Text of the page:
All this time, a statue made of precious metal was hidden under a layer of clay. The figure consisted of 9 parts and a key was attached to it, with which it was easily disassembled and assembled. Historians suggest that the Buddha was plastered to hide its true value in the 17th century, when the Burmese invaded India.
In 2018, a 76 cm high bodhisattva statue was found in the Hokkeyoji Temple in Nara, Japan. The find was about 700 years old and depicted Monju Bosatsu, the bodhisattva of wisdom. Traditionally, he is depicted sitting on a lion, representing the harnessed mind, with a book in one hand and a sword in the other.
When examined by a tomograph, a cache of 180 items was found in a relatively small figure. 150 of them were in the bodhisattva's body, and 30 were in his head. Among the finds were scrolls with texts, ritual objects and other artifacts. So far, the finds have not been extracted, so no one knows what is written in the ancient documents found.
In the Italian city of Verona, where the actions of Shakespeare's tragedy "Romeo and Juliet" took place, in 1969, a statue was erected to the heroine of the sad story. This figure has become a place of pilgrimage for tourists who touch it and ask it to give them happiness in their personal lives. Constant contact with the hands led to significant wear of the surface, which required the intervention of specialists.
In 2015, the girl was taken for restoration and was surprised to find that it was filled with letters and keys from locks. As it turned out, the figure, cast in bronze, had long ago given several cracks and in them the guests of Juliet began to throw letters with wishes and keys to padlocks, embodying the inviolability of family ties.
Everyone knows that drug cartels are inventive, inventing new ways to transport drugs. In 2010, police in Colombia seized copies of the World Cup made from 11 kg of cocaine. Craftsmen mixed the powder with acetone and gasoline, and then cast the product in a mold and covered it with paint.
American customs officers were also lucky to intercept a statue of Jesus made of 3 kg of cocaine en route from Mexico to Dallas. Both in the first and in the second case, service dogs helped to detect prohibited substances in the composition of crafts.
In the 1990s, an ancient Buddha statue was found in China, inside which was the skeleton of a monk. Studies have shown that the body was mummified in the X century, and it was placed in the statue a little later. Buddhist monks used a special method of mummification, starting to prepare for death in advance.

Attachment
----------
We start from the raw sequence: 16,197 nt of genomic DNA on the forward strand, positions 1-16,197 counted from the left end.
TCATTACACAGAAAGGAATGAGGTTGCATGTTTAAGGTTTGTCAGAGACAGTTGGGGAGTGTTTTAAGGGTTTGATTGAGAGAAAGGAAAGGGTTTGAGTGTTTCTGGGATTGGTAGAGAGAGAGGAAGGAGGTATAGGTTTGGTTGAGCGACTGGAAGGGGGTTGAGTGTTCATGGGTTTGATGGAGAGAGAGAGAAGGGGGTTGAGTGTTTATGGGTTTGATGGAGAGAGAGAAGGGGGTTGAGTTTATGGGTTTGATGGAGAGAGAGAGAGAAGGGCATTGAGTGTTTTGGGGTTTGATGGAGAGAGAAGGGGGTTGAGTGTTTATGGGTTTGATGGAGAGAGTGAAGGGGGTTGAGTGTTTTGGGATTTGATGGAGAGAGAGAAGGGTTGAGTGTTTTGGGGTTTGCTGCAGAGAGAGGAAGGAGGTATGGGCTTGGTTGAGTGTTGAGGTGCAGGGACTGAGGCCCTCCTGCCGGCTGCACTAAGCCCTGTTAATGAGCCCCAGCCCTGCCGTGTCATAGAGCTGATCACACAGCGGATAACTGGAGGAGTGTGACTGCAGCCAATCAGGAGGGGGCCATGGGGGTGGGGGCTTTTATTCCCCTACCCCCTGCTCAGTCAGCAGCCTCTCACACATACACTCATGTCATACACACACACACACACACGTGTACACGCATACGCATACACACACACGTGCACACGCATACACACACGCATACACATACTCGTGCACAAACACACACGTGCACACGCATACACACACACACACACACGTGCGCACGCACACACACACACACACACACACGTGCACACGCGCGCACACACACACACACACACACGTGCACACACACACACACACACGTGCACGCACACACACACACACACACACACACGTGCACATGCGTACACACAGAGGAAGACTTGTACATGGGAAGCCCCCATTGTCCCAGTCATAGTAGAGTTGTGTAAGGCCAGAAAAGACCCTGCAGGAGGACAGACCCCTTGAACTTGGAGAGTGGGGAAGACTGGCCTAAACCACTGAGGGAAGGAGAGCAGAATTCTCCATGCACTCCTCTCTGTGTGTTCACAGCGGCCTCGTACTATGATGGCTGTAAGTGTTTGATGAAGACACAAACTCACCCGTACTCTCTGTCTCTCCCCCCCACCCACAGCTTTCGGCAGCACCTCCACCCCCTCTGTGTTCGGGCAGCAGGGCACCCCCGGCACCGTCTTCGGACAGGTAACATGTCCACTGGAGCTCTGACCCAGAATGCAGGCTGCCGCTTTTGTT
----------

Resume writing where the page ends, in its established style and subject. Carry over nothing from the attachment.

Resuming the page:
Three years before the chosen date, the monk switched to a special diet of plant foods: berries, nuts and tree bark. Shortly before the burial, the monk completely refused to eat, consuming only salt water and continuously meditating. So the man slowly faded away, and when his fellows saw that he was on the verge of life and death, he was still buried alive.
After certain intervals of time, the body was removed and checked for its safety. Not every time it was possible to get a mummy, so preserved bodies are rare. As for the mummy in the statue, this case can be considered unique.
In the American city of Orlando, Florida, there was a 363-kilogram monument to Johnny Reb-a Confederate soldier. The figure of the fighter constantly caused discontent of the black population, as according to local African Americans, it reminded of slave owners and racial discrimination.
In 2017, scandals and lawsuits bothered the local authorities and the statue was decided to be dismantled. At the base of the figure was found a metal box, which contained flags and banknotes of the Confederacy, as well as newspaper clippings from the second half of the XIX century. The find was transferred to the museum, and the monument was installed in the local cemetery at the grave of 37 Confederate soldiers.
In 2014, during the reconstruction of the Old Capitol in Boston, a time capsule was found in the gilded figure of a lion that decorated the roof of the building, laid at the turn of the XIX and XX centuries. It was not difficult for researchers to find a mention of this cache in the city archives.
The Boston Globe in 1901 described the capsule and the process of laying it down for future generations of Bostonians. The creator of the lion and his assistants hid a container in the head of the figure, in which newspaper clippings, autographs of famous people in the city, photos and even several letters to descendants from the residents of the city were sealed.
After getting acquainted with the contents of the capsule, it was supplemented with new materials of the XXI century and again laid in the head of the statue, this time for the residents of the city from the XXII century.